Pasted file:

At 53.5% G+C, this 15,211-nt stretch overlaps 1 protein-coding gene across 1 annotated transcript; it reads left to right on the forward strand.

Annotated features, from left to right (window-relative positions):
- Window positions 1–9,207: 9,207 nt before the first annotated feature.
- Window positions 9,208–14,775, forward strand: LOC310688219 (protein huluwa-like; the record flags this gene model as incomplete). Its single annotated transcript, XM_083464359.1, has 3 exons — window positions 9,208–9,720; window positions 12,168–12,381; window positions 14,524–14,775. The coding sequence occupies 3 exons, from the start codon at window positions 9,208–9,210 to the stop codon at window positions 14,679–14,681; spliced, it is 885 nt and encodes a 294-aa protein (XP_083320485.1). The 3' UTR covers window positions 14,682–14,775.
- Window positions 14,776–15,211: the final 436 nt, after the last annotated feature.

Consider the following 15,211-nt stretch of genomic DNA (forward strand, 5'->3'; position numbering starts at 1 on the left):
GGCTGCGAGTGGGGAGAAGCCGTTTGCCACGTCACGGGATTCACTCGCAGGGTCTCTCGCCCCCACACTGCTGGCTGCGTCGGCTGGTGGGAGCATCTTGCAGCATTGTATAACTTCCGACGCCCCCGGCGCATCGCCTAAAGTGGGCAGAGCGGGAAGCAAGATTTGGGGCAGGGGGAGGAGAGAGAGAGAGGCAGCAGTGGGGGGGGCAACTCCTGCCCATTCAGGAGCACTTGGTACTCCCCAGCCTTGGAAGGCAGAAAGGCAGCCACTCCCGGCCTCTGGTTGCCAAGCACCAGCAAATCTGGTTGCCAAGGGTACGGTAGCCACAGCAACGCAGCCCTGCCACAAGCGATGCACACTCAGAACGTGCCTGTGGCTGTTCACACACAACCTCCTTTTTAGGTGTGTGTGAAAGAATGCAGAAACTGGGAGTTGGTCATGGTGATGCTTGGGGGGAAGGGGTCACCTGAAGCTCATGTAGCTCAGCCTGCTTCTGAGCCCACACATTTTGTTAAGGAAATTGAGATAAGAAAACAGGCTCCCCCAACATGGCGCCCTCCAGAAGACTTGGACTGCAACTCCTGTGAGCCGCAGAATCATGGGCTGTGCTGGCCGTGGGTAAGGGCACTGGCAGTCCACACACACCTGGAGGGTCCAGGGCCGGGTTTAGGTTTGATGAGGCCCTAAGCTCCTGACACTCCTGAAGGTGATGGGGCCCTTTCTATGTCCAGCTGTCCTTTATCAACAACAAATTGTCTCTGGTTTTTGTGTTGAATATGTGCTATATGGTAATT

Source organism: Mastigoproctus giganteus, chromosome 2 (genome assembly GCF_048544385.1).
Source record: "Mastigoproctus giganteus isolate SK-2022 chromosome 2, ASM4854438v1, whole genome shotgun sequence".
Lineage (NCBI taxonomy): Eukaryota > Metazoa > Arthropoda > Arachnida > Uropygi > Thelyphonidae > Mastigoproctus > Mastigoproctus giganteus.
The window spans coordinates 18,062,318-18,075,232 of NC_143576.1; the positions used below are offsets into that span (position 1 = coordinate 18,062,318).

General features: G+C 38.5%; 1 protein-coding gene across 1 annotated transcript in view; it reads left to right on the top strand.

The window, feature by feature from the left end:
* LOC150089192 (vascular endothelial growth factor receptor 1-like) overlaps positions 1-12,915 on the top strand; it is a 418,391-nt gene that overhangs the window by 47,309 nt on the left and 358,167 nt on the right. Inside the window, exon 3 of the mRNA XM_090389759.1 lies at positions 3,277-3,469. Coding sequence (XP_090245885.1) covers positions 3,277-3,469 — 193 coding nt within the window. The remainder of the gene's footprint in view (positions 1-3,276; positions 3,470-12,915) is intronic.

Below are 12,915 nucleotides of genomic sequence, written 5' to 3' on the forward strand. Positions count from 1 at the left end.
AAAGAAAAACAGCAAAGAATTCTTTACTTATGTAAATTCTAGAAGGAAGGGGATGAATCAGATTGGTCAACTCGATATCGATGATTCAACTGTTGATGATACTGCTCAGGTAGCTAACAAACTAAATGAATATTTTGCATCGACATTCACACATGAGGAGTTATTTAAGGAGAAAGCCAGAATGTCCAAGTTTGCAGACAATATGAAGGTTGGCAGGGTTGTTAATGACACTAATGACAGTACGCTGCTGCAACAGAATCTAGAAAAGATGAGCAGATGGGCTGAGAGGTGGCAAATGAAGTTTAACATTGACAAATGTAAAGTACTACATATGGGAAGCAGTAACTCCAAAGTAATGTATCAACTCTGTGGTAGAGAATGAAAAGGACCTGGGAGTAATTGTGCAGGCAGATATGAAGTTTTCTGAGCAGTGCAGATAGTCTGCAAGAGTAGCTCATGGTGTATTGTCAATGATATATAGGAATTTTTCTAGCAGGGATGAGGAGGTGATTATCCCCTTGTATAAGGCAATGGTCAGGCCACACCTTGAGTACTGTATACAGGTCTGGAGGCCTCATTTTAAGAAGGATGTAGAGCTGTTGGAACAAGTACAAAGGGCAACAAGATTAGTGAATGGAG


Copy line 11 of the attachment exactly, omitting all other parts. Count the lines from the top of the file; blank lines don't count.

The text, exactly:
The window spans coordinates 18,062,318-18,075,232 of NC_143576.1; the positions used below are offsets into that span (position 1 = coordinate 18,062,318).